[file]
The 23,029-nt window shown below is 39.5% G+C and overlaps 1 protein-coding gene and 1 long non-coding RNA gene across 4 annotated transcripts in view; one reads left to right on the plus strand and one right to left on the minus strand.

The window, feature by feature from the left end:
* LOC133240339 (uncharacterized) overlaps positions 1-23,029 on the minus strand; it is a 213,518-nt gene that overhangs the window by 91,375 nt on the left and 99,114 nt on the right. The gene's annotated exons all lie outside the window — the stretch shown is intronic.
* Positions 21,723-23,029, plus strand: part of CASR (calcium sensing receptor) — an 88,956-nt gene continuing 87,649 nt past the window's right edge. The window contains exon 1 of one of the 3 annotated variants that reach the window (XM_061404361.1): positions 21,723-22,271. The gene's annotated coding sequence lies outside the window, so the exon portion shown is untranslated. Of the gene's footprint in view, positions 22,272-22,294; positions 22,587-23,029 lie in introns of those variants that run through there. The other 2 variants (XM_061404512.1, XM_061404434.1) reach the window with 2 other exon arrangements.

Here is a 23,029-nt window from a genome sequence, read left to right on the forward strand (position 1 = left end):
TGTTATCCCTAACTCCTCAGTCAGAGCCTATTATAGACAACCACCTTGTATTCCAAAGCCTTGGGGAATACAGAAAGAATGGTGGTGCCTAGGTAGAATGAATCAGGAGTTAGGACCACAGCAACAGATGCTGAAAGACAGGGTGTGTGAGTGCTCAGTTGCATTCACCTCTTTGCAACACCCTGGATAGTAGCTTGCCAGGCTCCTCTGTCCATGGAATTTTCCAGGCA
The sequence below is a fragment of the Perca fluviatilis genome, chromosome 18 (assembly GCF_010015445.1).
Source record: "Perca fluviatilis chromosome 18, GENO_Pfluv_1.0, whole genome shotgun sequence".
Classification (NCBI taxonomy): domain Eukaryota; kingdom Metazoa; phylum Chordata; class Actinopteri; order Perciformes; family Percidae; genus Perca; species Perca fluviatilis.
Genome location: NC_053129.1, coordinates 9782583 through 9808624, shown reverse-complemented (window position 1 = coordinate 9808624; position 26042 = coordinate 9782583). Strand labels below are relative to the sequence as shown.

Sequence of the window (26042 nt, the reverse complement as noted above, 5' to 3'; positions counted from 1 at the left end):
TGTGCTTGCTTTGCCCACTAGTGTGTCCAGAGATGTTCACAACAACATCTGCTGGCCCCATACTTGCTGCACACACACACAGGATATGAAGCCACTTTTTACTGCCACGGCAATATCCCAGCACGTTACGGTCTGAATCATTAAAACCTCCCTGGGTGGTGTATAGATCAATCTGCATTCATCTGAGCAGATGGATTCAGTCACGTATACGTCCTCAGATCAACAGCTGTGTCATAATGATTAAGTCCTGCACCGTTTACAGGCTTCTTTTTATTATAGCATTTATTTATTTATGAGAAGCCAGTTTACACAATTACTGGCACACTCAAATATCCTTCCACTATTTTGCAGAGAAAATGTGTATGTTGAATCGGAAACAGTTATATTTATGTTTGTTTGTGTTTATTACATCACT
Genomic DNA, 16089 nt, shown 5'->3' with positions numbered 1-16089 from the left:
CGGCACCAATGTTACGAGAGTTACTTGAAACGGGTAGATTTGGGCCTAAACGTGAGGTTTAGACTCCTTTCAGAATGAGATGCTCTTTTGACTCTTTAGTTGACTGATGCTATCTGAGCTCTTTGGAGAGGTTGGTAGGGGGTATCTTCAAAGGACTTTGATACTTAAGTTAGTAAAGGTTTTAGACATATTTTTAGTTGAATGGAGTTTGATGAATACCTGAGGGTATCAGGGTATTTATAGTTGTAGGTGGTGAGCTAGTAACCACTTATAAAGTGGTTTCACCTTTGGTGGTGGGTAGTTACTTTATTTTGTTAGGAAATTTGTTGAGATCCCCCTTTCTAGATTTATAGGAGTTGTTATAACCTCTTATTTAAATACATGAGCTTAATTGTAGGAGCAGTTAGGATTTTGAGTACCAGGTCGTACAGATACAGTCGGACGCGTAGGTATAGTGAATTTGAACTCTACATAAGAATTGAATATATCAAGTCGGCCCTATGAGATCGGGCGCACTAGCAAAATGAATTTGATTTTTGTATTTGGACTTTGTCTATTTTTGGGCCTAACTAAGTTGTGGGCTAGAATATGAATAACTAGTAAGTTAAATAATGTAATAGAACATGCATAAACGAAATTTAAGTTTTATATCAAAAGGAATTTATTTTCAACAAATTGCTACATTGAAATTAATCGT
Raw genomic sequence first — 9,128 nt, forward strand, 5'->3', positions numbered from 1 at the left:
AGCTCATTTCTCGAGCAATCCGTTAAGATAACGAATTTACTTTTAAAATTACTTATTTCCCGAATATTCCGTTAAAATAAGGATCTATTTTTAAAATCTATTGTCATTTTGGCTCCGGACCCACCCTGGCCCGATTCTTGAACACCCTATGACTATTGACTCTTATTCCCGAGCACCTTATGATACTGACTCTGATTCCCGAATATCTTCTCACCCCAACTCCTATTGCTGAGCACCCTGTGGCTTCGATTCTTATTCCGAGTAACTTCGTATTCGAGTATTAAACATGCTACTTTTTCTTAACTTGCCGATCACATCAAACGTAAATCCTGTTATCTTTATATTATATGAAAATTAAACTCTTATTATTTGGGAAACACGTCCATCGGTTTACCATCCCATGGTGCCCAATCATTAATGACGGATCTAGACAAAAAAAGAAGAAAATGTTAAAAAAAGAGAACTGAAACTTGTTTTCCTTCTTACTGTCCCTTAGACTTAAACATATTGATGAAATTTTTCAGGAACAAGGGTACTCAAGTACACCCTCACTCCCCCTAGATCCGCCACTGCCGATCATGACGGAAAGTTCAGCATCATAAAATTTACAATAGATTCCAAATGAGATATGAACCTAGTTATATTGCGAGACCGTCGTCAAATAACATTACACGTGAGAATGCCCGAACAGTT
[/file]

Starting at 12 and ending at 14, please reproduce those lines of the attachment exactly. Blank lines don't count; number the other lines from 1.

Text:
TGTGCTTGCTTTGCCCACTAGTGTGTCCAGAGATGTTCACAACAACATCTGCTGGCCCCATACTTGCTGCACACACACACAGGATATGAAGCCACTTTTTACTGCCACGGCAATATCCCAGCACGTTACGGTCTGAATCATTAAAACCTCCCTGGGTGGTGTATAGATCAATCTGCATTCATCTGAGCAGATGGATTCAGTCACGTATACGTCCTCAGATCAACAGCTGTGTCATAATGATTAAGTCCTGCACCGTTTACAGGCTTCTTTTTATTATAGCATTTATTTATTTATGAGAAGCCAGTTTACACAATTACTGGCACACTCAAATATCCTTCCACTATTTTGCAGAGAAAATGTGTATGTTGAATCGGAAACAGTTATATTTATGTTTGTTTGTGTTTATTACATCACT
Genomic DNA, 16089 nt, shown 5'->3' with positions numbered 1-16089 from the left:
CGGCACCAATGTTACGAGAGTTACTTGAAACGGGTAGATTTGGGCCTAAACGTGAGGTTTAGACTCCTTTCAGAATGAGATGCTCTTTTGACTCTTTAGTTGACTGATGCTATCTGAGCTCTTTGGAGAGGTTGGTAGGGGGTATCTTCAAAGGACTTTGATACTTAAGTTAGTAAAGGTTTTAGACATATTTTTAGTTGAATGGAGTTTGATGAATACCTGAGGGTATCAGGGTATTTATAGTTGTAGGTGGTGAGCTAGTAACCACTTATAAAGTGGTTTCACCTTTGGTGGTGGGTAGTTACTTTATTTTGTTAGGAAATTTGTTGAGATCCCCCTTTCTAGATTTATAGGAGTTGTTATAACCTCTTATTTAAATACATGAGCTTAATTGTAGGAGCAGTTAGGATTTTGAGTACCAGGTCGTACAGATACAGTCGGACGCGTAGGTATAGTGAATTTGAACTCTACATAAGAATTGAATATATCAAGTCGGCCCTATGAGATCGGGCGCACTAGCAAAATGAATTTGATTTTTGTATTTGGACTTTGTCTATTTTTGGGCCTAACTAAGTTGTGGGCTAGAATATGAATAACTAGTAAGTTAAATAATGTAATAGAACATGCATAAACGAAATTTAAGTTTTATATCAAAAGGAATTTATTTTCAACAAATTGCTACATTGAAATTAATCGT